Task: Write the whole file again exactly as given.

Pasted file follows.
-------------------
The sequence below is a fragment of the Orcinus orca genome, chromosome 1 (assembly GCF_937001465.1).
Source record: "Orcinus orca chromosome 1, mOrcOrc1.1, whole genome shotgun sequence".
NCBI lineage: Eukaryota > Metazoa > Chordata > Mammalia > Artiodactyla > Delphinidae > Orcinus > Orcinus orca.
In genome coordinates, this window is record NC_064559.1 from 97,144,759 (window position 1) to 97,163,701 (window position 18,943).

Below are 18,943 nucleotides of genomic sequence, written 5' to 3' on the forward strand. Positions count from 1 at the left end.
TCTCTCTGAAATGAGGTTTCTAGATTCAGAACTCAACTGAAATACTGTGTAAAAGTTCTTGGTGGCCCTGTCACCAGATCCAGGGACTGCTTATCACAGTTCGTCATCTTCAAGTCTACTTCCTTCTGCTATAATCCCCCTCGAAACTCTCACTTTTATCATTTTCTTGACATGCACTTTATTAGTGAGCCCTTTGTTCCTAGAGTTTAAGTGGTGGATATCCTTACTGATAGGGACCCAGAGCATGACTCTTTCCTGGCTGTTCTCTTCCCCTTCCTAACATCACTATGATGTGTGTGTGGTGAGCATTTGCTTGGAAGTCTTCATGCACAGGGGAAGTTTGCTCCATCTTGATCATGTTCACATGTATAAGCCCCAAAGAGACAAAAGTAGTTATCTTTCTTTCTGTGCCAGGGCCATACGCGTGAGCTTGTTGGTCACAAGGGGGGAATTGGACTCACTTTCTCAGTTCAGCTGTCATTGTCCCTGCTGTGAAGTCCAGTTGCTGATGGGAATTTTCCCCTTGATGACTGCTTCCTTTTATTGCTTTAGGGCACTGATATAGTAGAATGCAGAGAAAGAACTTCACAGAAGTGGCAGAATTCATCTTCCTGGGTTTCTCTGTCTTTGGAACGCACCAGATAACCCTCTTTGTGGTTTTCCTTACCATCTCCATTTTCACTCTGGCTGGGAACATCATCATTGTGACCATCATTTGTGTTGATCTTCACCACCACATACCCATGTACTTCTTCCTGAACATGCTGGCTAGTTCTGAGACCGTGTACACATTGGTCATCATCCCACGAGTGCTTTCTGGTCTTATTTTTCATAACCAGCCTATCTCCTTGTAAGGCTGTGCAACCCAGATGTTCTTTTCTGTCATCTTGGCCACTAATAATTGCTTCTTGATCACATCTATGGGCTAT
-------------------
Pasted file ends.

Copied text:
The sequence below is a fragment of the Orcinus orca genome, chromosome 1 (assembly GCF_937001465.1).
Source record: "Orcinus orca chromosome 1, mOrcOrc1.1, whole genome shotgun sequence".
NCBI lineage: Eukaryota > Metazoa > Chordata > Mammalia > Artiodactyla > Delphinidae > Orcinus > Orcinus orca.
In genome coordinates, this window is record NC_064559.1 from 97,144,759 (window position 1) to 97,163,701 (window position 18,943).

Below are 18,943 nucleotides of genomic sequence, written 5' to 3' on the forward strand. Positions count from 1 at the left end.
TCTCTCTGAAATGAGGTTTCTAGATTCAGAACTCAACTGAAATACTGTGTAAAAGTTCTTGGTGGCCCTGTCACCAGATCCAGGGACTGCTTATCACAGTTCGTCATCTTCAAGTCTACTTCCTTCTGCTATAATCCCCCTCGAAACTCTCACTTTTATCATTTTCTTGACATGCACTTTATTAGTGAGCCCTTTGTTCCTAGAGTTTAAGTGGTGGATATCCTTACTGATAGGGACCCAGAGCATGACTCTTTCCTGGCTGTTCTCTTCCCCTTCCTAACATCACTATGATGTGTGTGTGGTGAGCATTTGCTTGGAAGTCTTCATGCACAGGGGAAGTTTGCTCCATCTTGATCATGTTCACATGTATAAGCCCCAAAGAGACAAAAGTAGTTATCTTTCTTTCTGTGCCAGGGCCATACGCGTGAGCTTGTTGGTCACAAGGGGGGAATTGGACTCACTTTCTCAGTTCAGCTGTCATTGTCCCTGCTGTGAAGTCCAGTTGCTGATGGGAATTTTCCCCTTGATGACTGCTTCCTTTTATTGCTTTAGGGCACTGATATAGTAGAATGCAGAGAAAGAACTTCACAGAAGTGGCAGAATTCATCTTCCTGGGTTTCTCTGTCTTTGGAACGCACCAGATAACCCTCTTTGTGGTTTTCCTTACCATCTCCATTTTCACTCTGGCTGGGAACATCATCATTGTGACCATCATTTGTGTTGATCTTCACCACCACATACCCATGTACTTCTTCCTGAACATGCTGGCTAGTTCTGAGACCGTGTACACATTGGTCATCATCCCACGAGTGCTTTCTGGTCTTATTTTTCATAACCAGCCTATCTCCTTGTAAGGCTGTGCAACCCAGATGTTCTTTTCTGTCATCTTGGCCACTAATAATTGCTTCTTGATCACATCTATGGGCTAT